The Argentine coach has turned around the fortunes of his adopted nation, and made them formidable opponents for the best teams in the worldCOMMENT
By Daniel Edwards, Copa America correspondent
In disarray and at a footballing nadir four years ago, the transformation of the Paraguayan national team has been nothing short of staggering. The nation has never been short of quality players and stunning sides; but now with Gerardo Martino at the helm, their Copa America semi-final is further evidence of how the Argentine has whipped the Guarani into shape and made them a match for any team in the world.
Things were rather different less than half a decade ago. Paraguay had looked in good shape in the last edition of the Copa America, beating Colombia and the United States comfortably and qualifying behind Argentina from Group C. At this point, however, it all went wrong. A team boasting the likes of Roque Santa Cruz, Salvador Cabanas and Julio dos Santos was humiliated 6-0 by an under-strength Mexico team in the quarter-final, played off the park by Cuauhtemoc Blanco and the rest of the Tricolor side and condemned to an early exit.
It was certainly a rough start for the man they call 'El Tata', who had taken control of the Seleccion just four months earlier from Uruguayan Anibal Ruiz after the latter's resignation. Little by little, however, the coach began to impose his own personality and style on the squad, and the benefits continue to be reaped in a team which has proved almost impossible to beat.
Born in Rosario, a legend of local club Newell's Old Boys and a student and disciple of Marcelo Bielsa, Martino nevertheless made his name coaching in Paraguay, and understands the nation inside out. The landlocked country has never been an easy place for foreign coaches to take control; for one thing the local tongue Guarani is favoured over Spanish on the pitch and in the dressing room, while the culture borrows far more heavily from local, Amerindian traditions than their European-dominated neighbours to the south. Success breeds understanding though, and with four Paraguayan titles in five years coming into the job, nobody could doubt Martino's pedigree.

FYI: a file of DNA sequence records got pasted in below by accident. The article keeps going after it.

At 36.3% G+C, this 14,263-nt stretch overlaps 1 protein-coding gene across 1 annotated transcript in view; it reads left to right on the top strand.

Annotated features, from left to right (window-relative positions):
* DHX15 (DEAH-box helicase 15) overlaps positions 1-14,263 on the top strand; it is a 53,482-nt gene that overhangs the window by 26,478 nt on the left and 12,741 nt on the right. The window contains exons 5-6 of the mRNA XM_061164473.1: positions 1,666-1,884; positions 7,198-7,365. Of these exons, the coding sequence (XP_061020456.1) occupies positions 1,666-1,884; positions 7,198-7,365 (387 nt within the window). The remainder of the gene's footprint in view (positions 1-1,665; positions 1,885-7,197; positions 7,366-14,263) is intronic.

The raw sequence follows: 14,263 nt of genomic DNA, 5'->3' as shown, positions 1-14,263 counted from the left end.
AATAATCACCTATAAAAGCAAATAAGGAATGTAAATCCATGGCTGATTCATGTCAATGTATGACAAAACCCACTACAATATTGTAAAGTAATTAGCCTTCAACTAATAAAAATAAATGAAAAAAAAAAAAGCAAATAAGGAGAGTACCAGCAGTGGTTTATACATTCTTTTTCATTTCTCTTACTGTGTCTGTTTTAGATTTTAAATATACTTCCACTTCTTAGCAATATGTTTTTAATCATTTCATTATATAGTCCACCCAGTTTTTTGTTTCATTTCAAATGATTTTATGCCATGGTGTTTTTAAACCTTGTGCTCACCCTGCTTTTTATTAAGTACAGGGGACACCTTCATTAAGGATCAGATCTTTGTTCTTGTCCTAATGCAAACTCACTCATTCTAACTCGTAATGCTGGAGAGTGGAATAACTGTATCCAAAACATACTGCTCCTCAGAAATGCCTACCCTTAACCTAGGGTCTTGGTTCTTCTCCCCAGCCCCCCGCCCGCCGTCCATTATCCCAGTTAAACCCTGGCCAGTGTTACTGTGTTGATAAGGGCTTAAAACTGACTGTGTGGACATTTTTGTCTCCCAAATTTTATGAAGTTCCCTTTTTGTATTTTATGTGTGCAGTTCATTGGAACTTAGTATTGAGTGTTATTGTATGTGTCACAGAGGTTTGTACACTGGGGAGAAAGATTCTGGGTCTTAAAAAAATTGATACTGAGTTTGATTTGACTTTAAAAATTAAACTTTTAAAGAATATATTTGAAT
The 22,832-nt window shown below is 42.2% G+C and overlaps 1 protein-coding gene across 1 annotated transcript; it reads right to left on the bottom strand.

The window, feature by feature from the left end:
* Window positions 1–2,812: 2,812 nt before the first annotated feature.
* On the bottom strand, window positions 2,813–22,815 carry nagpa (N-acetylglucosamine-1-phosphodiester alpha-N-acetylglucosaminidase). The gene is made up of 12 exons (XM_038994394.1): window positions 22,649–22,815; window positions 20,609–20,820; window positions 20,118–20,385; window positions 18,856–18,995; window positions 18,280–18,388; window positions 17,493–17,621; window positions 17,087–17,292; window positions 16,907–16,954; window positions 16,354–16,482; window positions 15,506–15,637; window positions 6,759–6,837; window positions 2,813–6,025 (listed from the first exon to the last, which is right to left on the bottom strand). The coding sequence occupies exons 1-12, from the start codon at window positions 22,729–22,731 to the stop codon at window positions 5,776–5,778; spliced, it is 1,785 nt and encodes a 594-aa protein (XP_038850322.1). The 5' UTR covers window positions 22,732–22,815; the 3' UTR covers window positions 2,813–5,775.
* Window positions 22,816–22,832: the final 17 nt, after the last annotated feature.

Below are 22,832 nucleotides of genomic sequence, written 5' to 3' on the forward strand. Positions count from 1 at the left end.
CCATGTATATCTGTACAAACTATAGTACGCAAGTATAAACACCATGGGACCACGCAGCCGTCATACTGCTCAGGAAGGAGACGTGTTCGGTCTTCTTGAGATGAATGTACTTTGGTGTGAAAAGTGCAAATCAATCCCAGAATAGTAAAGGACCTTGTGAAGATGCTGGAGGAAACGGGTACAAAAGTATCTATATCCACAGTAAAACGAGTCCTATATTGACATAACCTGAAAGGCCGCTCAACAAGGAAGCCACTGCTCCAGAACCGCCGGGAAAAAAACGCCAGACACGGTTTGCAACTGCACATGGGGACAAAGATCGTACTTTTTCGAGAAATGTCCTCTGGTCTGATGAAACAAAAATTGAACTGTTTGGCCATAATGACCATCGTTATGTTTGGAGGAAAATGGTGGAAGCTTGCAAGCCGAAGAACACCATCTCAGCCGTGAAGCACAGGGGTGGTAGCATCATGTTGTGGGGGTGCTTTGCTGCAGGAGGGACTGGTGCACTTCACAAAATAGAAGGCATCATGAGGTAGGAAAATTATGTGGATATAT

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Since taking over he has overseen a quiet revolution in the side, focusing on a strong core in the team, quick distribution to the flanks and no little steel in the middle of the pitch; the inclusion of street-fighters such as Nestor Ortigoza in the line-up is a testament to this philosophy. This has allowed the international-class strikers at Paraguay's disposal to shine secure in the knowledge that behind them there is safety and security.
Just ask Spain, Italy, Brazil or Argentina, who with no less than 12 World Cup titles between them struggled to break down the Guarani resistance. The Albiceleste fell in 2009 in a match that almost left them out of South Africa, Italy and Brazil both failed to beat Martino's boys in major tournaments, while the world champions just squeezed through last summer with a narrow 1-0 quarter final victory.
'El Tata' is a terrific motivator, an educated tactician and, not insignificantly, a fierce disciplinarian who is not afraid to lay down the law - just ask Oscar Cardozo, forced to watch this Copa on TV after falling foul of the Argentine. With four straight draws the Paraguayans have hardly set the world alight in 2011, but they remain a tough prospect and against Venezuela in tonight's semi-final they must be confident of meeting finalists Uruguay in River's Monumental home on Sunday.
You have to look back to 1979 to find the last time Paraguay appeared in and won a Copa America final, an open wound for a nation that few can match in terms of passion for the beautiful game. The fans are behind their heroes and expectant; and if they do go on to triumph, the bespectacled Rosarino who sits on the bench deserves to be exalted as a hero of the Guarani nation.